Results from the latest round of a nationwide antibody study showed that around 4.7 million had been infected since the start of the pandemic, far higher than the 1.75 million officially confirmed cases.
The study found the prevalence of coronavirus had increased hugely during the second wave of infections in the summer and autumn.
“One in 10 people living in Spain would have been infected …, half during the first wave and the other half during this second epidemic wave,” said Raquel Yotti, director of Spain’s Carlos III Health Institute, which co-led the study.
The sero-prevalence study, presented late on Tuesday, is now in its fourth round. Its work involved carrying out rapid antibody tests on 51,409 people across the country between November 16th and 29th.
Prevalence in Madrid was the highest of all Spanish regions, with 18.6 percent of the population testing positive for COVID-19 antibodies.
A study carried out in early July showed that just 5.2 percent of Spain’s population had been exposed to Covid-19 in the first four months of the pandemic.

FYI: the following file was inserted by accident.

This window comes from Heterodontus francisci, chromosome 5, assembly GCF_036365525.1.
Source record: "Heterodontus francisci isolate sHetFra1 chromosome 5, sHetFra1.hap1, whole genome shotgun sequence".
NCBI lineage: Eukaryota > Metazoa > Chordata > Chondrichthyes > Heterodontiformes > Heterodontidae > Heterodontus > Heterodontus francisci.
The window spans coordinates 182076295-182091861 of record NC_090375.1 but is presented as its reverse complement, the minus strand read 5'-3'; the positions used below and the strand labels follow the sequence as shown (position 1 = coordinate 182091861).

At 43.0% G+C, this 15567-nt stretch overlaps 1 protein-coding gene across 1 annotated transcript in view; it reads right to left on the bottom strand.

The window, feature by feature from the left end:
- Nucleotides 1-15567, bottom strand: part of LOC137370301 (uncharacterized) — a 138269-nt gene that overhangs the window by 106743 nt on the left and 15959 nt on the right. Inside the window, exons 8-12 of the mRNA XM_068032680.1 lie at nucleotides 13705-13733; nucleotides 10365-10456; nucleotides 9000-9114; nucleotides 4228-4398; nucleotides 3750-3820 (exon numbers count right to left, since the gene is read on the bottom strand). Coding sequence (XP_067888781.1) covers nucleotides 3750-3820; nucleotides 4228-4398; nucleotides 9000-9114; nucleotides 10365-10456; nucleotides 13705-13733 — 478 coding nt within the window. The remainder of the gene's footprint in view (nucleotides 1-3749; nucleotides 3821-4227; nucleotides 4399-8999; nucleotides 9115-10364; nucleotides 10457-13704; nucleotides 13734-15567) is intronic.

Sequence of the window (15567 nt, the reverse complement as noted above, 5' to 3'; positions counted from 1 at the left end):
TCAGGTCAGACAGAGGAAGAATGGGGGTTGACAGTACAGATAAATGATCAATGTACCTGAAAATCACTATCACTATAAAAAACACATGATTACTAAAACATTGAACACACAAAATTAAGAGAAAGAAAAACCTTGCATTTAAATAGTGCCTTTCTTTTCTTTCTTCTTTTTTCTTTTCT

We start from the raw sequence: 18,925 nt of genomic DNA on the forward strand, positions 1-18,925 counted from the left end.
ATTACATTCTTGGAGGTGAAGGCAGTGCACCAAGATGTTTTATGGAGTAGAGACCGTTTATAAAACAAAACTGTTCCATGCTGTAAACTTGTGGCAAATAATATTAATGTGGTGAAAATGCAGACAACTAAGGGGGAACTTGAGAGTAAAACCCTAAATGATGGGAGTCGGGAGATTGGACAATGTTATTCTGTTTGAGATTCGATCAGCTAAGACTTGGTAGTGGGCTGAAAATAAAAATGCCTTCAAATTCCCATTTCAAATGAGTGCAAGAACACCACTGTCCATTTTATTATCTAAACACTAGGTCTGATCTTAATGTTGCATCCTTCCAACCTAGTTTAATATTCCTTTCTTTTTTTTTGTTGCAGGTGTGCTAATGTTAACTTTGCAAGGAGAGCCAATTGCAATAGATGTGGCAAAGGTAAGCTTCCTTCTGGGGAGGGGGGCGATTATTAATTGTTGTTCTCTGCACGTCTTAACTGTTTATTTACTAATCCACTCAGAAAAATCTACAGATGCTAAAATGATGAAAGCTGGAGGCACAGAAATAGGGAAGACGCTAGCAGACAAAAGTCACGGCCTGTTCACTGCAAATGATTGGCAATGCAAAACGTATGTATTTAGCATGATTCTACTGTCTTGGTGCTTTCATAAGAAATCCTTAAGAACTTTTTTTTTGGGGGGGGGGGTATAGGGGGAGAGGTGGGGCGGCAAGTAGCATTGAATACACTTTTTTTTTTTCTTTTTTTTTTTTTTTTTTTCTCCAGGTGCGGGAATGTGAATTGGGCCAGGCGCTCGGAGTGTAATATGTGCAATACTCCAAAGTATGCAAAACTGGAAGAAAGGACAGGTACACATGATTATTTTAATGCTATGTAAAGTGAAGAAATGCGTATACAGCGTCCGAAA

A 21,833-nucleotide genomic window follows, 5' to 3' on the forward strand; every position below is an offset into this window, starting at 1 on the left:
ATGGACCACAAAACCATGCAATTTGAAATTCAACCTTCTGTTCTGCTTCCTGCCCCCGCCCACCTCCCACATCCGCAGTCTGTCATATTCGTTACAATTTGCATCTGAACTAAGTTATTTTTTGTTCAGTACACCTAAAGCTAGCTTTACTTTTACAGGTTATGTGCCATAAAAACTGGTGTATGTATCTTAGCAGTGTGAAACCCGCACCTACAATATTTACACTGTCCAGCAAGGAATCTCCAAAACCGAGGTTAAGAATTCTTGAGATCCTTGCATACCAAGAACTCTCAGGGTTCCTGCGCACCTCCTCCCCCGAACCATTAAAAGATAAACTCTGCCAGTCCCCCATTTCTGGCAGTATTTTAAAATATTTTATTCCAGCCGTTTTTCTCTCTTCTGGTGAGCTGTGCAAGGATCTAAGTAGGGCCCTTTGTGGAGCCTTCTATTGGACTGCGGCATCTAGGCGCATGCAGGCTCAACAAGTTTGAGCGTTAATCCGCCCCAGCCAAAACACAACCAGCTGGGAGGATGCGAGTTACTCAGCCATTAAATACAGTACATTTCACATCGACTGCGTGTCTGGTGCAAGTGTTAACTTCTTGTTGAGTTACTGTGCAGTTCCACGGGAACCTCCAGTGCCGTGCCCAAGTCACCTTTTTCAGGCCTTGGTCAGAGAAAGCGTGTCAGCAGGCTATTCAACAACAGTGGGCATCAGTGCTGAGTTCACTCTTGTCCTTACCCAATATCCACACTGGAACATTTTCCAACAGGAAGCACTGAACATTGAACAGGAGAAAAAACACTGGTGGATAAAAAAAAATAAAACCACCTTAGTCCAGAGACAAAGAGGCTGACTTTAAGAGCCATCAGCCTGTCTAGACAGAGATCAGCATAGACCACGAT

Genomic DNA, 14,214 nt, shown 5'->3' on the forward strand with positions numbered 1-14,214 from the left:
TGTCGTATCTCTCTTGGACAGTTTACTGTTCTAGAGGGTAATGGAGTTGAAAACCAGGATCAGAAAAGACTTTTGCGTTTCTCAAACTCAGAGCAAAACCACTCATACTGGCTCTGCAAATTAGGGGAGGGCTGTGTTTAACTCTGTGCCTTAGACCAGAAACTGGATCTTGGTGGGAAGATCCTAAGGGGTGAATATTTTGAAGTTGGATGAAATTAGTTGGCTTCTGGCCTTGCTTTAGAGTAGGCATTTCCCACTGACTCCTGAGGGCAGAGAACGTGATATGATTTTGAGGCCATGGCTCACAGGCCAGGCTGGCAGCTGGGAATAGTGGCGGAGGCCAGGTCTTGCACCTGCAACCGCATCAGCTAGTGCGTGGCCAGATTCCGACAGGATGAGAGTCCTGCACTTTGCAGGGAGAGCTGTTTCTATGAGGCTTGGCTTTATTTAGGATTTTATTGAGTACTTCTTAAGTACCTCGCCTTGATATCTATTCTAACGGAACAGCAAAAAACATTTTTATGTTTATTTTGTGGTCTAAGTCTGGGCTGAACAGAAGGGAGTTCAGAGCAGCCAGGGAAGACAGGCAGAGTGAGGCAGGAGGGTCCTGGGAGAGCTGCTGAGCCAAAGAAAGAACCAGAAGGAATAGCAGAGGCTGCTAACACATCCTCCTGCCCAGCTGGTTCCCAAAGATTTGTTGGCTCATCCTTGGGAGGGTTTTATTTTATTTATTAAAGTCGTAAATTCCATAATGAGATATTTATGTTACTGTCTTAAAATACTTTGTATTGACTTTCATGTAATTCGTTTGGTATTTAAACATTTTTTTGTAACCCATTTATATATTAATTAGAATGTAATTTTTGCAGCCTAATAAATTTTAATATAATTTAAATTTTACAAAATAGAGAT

The study reveals just how far Spain is from achieving the 60 -78 percent exposure rate that a recent report published in The Lancet deemed required for “herd immunity”.
On Monday Spain’s Health MinisterSalvador Illa said the nation could expect to begin its vaccination programme by January 4 or 5 beginning with health care workers, the elderly and most vulnerable.
The minister predicted that by the end of the summer more than two thirds of the population of 47 million should be vaccinated thus achieving “herd immunity”.